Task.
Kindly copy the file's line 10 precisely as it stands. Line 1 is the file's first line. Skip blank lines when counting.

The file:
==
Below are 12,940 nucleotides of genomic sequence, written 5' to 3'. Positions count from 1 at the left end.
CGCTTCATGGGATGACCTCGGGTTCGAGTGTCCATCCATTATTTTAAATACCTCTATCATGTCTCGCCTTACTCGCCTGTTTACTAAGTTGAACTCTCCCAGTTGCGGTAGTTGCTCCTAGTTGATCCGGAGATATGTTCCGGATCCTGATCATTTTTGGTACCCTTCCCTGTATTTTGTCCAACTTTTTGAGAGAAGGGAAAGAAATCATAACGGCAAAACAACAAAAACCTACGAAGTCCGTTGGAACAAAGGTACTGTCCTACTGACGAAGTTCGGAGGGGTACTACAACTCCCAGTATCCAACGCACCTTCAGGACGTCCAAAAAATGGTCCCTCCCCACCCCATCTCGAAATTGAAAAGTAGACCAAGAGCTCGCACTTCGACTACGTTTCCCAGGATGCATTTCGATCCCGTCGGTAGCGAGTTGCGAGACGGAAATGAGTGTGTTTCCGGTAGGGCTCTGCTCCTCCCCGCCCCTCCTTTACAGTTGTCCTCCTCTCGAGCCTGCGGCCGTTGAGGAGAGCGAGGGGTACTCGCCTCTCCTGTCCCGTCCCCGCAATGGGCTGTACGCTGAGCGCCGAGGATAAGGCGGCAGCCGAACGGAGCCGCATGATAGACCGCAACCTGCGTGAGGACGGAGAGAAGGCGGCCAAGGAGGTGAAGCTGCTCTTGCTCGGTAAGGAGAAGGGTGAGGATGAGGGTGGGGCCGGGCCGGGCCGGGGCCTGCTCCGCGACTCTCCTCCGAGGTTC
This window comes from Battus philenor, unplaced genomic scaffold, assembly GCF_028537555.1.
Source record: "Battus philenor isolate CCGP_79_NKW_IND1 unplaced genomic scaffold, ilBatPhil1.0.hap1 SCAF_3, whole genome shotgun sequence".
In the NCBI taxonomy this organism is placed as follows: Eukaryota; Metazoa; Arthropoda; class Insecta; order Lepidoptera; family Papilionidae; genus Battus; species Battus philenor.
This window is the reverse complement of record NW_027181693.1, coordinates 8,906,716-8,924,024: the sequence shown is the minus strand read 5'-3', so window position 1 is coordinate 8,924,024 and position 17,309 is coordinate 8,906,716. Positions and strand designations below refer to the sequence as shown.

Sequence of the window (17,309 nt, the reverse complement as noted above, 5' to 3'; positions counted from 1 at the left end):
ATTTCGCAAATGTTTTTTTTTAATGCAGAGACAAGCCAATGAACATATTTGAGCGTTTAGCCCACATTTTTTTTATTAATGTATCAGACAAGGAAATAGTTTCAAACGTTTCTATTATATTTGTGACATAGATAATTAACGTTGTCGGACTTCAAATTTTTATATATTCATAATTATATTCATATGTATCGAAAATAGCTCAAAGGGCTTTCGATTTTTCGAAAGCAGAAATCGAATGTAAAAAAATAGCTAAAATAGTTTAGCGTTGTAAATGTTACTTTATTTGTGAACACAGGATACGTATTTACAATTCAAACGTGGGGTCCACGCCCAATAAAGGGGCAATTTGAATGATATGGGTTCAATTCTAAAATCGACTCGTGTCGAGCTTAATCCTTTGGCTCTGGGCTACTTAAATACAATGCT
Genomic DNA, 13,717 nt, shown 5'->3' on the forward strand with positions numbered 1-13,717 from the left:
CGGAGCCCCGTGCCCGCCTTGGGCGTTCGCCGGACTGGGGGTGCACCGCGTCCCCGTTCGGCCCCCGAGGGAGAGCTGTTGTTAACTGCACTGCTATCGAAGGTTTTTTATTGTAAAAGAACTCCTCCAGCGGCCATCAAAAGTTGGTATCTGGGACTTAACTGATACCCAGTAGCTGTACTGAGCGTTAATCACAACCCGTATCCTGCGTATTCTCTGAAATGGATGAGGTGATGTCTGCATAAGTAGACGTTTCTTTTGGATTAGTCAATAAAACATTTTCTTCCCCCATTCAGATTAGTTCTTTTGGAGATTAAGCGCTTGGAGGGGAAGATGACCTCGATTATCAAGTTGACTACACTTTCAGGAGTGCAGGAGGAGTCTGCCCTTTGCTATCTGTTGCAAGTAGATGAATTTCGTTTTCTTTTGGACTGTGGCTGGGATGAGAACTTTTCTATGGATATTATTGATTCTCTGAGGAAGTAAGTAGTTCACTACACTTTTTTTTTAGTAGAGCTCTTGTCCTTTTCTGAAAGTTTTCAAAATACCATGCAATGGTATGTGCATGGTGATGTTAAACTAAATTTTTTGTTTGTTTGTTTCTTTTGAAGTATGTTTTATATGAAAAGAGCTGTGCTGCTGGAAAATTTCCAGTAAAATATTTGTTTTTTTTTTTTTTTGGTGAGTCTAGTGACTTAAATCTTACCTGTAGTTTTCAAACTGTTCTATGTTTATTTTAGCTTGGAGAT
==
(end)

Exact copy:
CGGAGCCCCGTGCCCGCCTTGGGCGTTCGCCGGACTGGGGGTGCACCGCGTCCCCGTTCGGCCCCCGAGGGAGAGCTGTTGTTAACTGCACTGCTATCGAAGGTTTTTTATTGTAAAAGAACTCCTCCAGCGGCCATCAAAAGTTGGTATCTGGGACTTAACTGATACCCAGTAGCTGTACTGAGCGTTAATCACAACCCGTATCCTGCGTATTCTCTGAAATGGATGAGGTGATGTCTGCATAAGTAGACGTTTCTTTTGGATTAGTCAATAAAACATTTTCTTCCCCCATTCAGATTAGTTCTTTTGGAGATTAAGCGCTTGGAGGGGAAGATGACCTCGATTATCAAGTTGACTACACTTTCAGGAGTGCAGGAGGAGTCTGCCCTTTGCTATCTGTTGCAAGTAGATGAATTTCGTTTTCTTTTGGACTGTGGCTGGGATGAGAACTTTTCTATGGATATTATTGATTCTCTGAGGAAGTAAGTAGTTCACTACACTTTTTTTTTAGTAGAGCTCTTGTCCTTTTCTGAAAGTTTTCAAAATACCATGCAATGGTATGTGCATGGTGATGTTAAACTAAATTTTTTGTTTGTTTGTTTCTTTTGAAGTATGTTTTATATGAAAAGAGCTGTGCTGCTGGAAAATTTCCAGTAAAATATTTGTTTTTTTTTTTTTTTGGTGAGTCTAGTGACTTAAATCTTACCTGTAGTTTTCAAACTGTTCTATGTTTATTTTAGCTTGGAGAT